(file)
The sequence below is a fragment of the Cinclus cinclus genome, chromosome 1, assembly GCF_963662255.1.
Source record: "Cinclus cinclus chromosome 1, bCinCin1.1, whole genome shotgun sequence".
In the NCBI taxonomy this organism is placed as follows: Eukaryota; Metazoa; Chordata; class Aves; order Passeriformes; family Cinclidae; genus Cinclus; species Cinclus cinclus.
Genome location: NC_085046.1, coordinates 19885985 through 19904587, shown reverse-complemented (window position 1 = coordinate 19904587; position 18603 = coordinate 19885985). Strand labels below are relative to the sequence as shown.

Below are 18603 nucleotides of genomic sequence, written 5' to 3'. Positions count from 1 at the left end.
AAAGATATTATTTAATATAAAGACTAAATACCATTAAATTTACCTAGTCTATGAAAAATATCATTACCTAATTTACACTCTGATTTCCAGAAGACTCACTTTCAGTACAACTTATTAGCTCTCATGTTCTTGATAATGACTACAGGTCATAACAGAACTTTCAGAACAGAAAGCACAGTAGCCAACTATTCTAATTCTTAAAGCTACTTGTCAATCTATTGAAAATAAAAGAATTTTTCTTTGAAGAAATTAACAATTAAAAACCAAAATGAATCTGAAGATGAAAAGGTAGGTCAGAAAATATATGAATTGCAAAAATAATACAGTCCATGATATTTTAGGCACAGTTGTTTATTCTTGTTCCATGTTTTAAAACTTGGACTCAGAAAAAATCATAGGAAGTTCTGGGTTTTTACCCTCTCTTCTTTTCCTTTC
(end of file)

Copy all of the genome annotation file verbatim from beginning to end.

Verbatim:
The sequence below is a fragment of the Cinclus cinclus genome, chromosome 1, assembly GCF_963662255.1.
Source record: "Cinclus cinclus chromosome 1, bCinCin1.1, whole genome shotgun sequence".
In the NCBI taxonomy this organism is placed as follows: Eukaryota; Metazoa; Chordata; class Aves; order Passeriformes; family Cinclidae; genus Cinclus; species Cinclus cinclus.
Genome location: NC_085046.1, coordinates 19885985 through 19904587, shown reverse-complemented (window position 1 = coordinate 19904587; position 18603 = coordinate 19885985). Strand labels below are relative to the sequence as shown.

Below are 18603 nucleotides of genomic sequence, written 5' to 3'. Positions count from 1 at the left end.
AAAGATATTATTTAATATAAAGACTAAATACCATTAAATTTACCTAGTCTATGAAAAATATCATTACCTAATTTACACTCTGATTTCCAGAAGACTCACTTTCAGTACAACTTATTAGCTCTCATGTTCTTGATAATGACTACAGGTCATAACAGAACTTTCAGAACAGAAAGCACAGTAGCCAACTATTCTAATTCTTAAAGCTACTTGTCAATCTATTGAAAATAAAAGAATTTTTCTTTGAAGAAATTAACAATTAAAAACCAAAATGAATCTGAAGATGAAAAGGTAGGTCAGAAAATATATGAATTGCAAAAATAATACAGTCCATGATATTTTAGGCACAGTTGTTTATTCTTGTTCCATGTTTTAAAACTTGGACTCAGAAAAAATCATAGGAAGTTCTGGGTTTTTACCCTCTCTTCTTTTCCTTTC